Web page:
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Year : 2015  |  Volume : 2  |  Issue : 1  |  Page : 19-27

Prevalence of thyroid dysfunction in gestational hypertensive Nigerians

Department of Chemical Pathology, Aminu Kano Teaching Hospital, Bayero University, Kano, Nigeria

Correspondence Address:
Kabiru Abdulslam
Aminu Kano Teaching Hospital, Bayero University, Kano
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Source of Support: None, Conflict of Interest: None

DOI: 10.4103/2384-5147.151569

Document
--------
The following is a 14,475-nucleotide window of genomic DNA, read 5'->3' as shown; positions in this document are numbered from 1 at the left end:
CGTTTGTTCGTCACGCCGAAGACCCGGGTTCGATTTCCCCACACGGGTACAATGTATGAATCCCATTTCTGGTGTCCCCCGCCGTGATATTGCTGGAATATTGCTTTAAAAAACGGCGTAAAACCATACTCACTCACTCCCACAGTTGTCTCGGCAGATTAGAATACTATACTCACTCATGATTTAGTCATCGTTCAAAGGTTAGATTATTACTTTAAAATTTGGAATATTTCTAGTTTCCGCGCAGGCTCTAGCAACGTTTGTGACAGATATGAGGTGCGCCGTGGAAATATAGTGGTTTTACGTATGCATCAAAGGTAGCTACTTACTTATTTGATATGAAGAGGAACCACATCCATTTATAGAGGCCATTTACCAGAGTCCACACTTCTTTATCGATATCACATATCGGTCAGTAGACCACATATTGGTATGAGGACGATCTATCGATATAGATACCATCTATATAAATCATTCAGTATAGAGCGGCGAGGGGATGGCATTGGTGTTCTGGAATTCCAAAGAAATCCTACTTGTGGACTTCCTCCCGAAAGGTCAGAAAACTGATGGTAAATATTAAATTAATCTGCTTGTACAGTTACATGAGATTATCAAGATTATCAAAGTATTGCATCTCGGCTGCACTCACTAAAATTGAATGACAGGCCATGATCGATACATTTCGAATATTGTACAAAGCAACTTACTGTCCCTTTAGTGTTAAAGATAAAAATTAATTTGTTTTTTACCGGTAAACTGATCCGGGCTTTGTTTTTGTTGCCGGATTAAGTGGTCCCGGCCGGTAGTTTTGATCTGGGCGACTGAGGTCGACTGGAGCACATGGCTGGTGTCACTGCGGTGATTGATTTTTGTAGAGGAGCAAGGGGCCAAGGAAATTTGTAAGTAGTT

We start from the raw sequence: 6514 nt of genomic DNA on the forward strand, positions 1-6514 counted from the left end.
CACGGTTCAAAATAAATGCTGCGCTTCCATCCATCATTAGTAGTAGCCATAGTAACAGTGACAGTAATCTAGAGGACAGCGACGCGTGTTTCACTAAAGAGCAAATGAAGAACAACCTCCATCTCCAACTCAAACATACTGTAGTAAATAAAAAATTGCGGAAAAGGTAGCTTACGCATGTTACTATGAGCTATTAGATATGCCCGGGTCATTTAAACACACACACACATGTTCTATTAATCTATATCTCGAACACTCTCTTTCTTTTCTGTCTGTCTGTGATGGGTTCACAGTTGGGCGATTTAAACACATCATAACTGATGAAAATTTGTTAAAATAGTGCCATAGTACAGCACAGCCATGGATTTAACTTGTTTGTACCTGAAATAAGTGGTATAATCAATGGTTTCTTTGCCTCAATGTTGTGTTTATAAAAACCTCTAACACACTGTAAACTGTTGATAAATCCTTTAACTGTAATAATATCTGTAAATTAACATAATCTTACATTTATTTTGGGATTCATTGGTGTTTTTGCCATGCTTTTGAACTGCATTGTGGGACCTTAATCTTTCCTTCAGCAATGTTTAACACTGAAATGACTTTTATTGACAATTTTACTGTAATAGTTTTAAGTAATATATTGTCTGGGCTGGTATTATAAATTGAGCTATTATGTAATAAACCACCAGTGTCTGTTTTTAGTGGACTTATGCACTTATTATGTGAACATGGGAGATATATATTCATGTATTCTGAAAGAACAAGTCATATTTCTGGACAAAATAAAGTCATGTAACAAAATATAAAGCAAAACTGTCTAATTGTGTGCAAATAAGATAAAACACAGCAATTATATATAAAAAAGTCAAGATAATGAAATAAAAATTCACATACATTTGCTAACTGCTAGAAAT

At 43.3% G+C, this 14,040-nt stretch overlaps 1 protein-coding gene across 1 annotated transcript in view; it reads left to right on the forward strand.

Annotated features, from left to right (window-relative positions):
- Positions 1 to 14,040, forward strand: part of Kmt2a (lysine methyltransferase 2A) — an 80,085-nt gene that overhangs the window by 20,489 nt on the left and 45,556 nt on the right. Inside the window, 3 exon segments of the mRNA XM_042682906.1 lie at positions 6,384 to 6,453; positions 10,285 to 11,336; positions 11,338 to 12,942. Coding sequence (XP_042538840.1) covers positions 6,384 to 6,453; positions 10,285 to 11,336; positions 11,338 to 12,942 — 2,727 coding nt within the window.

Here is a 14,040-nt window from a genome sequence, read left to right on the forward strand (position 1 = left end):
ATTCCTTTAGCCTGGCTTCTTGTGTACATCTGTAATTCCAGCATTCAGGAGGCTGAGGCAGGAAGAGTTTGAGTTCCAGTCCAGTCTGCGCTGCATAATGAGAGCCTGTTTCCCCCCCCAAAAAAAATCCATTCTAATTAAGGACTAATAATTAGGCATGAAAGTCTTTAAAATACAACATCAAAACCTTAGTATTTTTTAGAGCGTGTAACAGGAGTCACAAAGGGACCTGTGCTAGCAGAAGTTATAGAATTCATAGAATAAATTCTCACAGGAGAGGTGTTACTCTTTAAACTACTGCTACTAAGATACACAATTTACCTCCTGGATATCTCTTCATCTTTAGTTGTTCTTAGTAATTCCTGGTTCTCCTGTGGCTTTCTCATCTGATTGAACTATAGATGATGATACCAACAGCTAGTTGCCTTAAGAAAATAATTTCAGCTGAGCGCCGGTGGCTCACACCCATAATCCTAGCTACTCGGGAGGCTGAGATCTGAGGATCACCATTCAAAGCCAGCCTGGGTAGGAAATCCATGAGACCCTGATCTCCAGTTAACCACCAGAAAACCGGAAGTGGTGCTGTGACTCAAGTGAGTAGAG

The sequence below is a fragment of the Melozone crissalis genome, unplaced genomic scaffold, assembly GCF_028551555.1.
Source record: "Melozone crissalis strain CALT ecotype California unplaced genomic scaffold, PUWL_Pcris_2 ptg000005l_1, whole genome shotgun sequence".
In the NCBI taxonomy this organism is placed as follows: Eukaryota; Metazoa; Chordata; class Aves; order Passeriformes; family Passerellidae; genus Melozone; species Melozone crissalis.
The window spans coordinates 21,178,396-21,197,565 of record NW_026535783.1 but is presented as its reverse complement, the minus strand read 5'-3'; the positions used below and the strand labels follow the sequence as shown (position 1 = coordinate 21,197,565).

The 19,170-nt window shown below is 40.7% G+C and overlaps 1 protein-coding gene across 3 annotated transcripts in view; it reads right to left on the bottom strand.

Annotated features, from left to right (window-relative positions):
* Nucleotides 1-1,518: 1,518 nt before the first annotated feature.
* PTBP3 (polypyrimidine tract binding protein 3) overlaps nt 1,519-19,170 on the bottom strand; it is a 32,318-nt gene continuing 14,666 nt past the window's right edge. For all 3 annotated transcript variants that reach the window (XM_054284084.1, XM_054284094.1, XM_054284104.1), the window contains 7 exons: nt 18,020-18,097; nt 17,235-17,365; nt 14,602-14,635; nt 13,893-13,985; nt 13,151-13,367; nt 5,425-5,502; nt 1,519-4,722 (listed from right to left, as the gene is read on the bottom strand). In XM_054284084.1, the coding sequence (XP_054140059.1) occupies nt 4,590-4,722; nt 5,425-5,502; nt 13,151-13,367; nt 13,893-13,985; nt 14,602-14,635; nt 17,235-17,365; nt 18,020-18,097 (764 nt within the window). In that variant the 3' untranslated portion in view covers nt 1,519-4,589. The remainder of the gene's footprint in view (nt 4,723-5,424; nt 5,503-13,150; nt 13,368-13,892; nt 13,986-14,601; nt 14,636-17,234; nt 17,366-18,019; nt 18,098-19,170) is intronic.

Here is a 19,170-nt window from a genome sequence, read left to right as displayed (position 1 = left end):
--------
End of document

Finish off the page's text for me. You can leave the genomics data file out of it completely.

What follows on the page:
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Background: Thyroid physiology changes significantly during pregnancy. Consequently, thyroid disorders are prevalent in women of child-bearing age and commonly present in pregnancy and puerperium. Untreated thyroid dysfunction in pregnancy has adverse effects on fetal and maternal well-being, including miscarriage, placental abruption, preterm delivery and preeclampsia. Aim: The aim of this study was to determine the prevalence of thyroid dysfunction among patients with gestational hypertension in Nigeria. Materials and Methods: Plasma concentrations of thyroid stimulating hormone, free thyroxine, and free tri-iodothyronine (fT 3 ) were measured in 165 pregnant women (aged 18-40 years) with gestational hypertension and 126 age-matched normotensive pregnant women, who served as controls. All laboratory analyses were conducted on Elecsys 2010 immunology analyzer, using a highly sensitive and specific chemiluminescence immunoassay method. Results: The prevalence of thyroid dysfunction was 23.6% and 10.3% in women with gestational hypertension and the normotensive pregnant women respectively. The most common thyroid dysfunction among the study participants was subclinical hypothyroidism accounting for 41.0% and 46.2% of all cases of thyroid abnormalities among the gestational hypertensive women and their normotensive counterparts, respectively. Conclusion: In view of the relatively high prevalence of thyroid dysfunction found in this study, it is suggested that all pregnant women (especially those with gestational hypertension) should be routinely screened for thyroid function abnormalities.

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